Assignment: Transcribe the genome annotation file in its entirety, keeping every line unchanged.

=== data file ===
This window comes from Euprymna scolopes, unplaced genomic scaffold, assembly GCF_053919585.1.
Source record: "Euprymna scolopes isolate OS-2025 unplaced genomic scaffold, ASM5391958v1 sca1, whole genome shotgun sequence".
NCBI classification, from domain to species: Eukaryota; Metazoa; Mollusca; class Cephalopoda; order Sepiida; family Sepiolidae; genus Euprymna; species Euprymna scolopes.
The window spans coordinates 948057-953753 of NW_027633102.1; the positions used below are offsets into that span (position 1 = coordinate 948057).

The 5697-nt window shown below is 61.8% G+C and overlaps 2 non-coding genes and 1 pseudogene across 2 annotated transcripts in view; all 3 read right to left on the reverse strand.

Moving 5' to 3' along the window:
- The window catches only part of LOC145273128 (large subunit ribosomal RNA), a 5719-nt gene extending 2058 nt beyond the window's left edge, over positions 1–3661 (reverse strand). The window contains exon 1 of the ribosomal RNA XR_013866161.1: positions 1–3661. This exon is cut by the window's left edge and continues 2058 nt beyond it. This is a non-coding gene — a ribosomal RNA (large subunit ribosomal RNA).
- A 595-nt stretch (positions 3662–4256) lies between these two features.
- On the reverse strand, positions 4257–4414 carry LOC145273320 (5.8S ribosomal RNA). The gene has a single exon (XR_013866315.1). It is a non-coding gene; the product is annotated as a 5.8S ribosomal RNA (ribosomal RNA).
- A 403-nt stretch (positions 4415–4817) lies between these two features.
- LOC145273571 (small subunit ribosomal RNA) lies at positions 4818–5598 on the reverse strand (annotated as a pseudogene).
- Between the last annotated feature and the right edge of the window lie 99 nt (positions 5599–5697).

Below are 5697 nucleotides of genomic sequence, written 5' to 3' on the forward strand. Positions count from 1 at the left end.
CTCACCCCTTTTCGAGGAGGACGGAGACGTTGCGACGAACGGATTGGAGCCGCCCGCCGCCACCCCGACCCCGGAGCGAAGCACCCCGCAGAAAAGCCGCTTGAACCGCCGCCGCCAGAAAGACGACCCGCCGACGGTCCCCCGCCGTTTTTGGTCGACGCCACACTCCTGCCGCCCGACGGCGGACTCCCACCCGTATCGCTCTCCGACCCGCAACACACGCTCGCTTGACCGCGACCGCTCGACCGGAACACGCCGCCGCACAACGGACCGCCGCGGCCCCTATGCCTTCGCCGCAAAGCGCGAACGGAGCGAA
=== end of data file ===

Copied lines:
This window comes from Euprymna scolopes, unplaced genomic scaffold, assembly GCF_053919585.1.
Source record: "Euprymna scolopes isolate OS-2025 unplaced genomic scaffold, ASM5391958v1 sca1, whole genome shotgun sequence".
NCBI classification, from domain to species: Eukaryota; Metazoa; Mollusca; class Cephalopoda; order Sepiida; family Sepiolidae; genus Euprymna; species Euprymna scolopes.
The window spans coordinates 948057-953753 of NW_027633102.1; the positions used below are offsets into that span (position 1 = coordinate 948057).

The 5697-nt window shown below is 61.8% G+C and overlaps 2 non-coding genes and 1 pseudogene across 2 annotated transcripts in view; all 3 read right to left on the reverse strand.

Moving 5' to 3' along the window:
- The window catches only part of LOC145273128 (large subunit ribosomal RNA), a 5719-nt gene extending 2058 nt beyond the window's left edge, over positions 1–3661 (reverse strand). The window contains exon 1 of the ribosomal RNA XR_013866161.1: positions 1–3661. This exon is cut by the window's left edge and continues 2058 nt beyond it. This is a non-coding gene — a ribosomal RNA (large subunit ribosomal RNA).
- A 595-nt stretch (positions 3662–4256) lies between these two features.
- On the reverse strand, positions 4257–4414 carry LOC145273320 (5.8S ribosomal RNA). The gene has a single exon (XR_013866315.1). It is a non-coding gene; the product is annotated as a 5.8S ribosomal RNA (ribosomal RNA).
- A 403-nt stretch (positions 4415–4817) lies between these two features.
- LOC145273571 (small subunit ribosomal RNA) lies at positions 4818–5598 on the reverse strand (annotated as a pseudogene).
- Between the last annotated feature and the right edge of the window lie 99 nt (positions 5599–5697).

Below are 5697 nucleotides of genomic sequence, written 5' to 3' on the forward strand. Positions count from 1 at the left end.
CTCACCCCTTTTCGAGGAGGACGGAGACGTTGCGACGAACGGATTGGAGCCGCCCGCCGCCACCCCGACCCCGGAGCGAAGCACCCCGCAGAAAAGCCGCTTGAACCGCCGCCGCCAGAAAGACGACCCGCCGACGGTCCCCCGCCGTTTTTGGTCGACGCCACACTCCTGCCGCCCGACGGCGGACTCCCACCCGTATCGCTCTCCGACCCGCAACACACGCTCGCTTGACCGCGACCGCTCGACCGGAACACGCCGCCGCACAACGGACCGCCGCGGCCCCTATGCCTTCGCCGCAAAGCGCGAACGGAGCGAA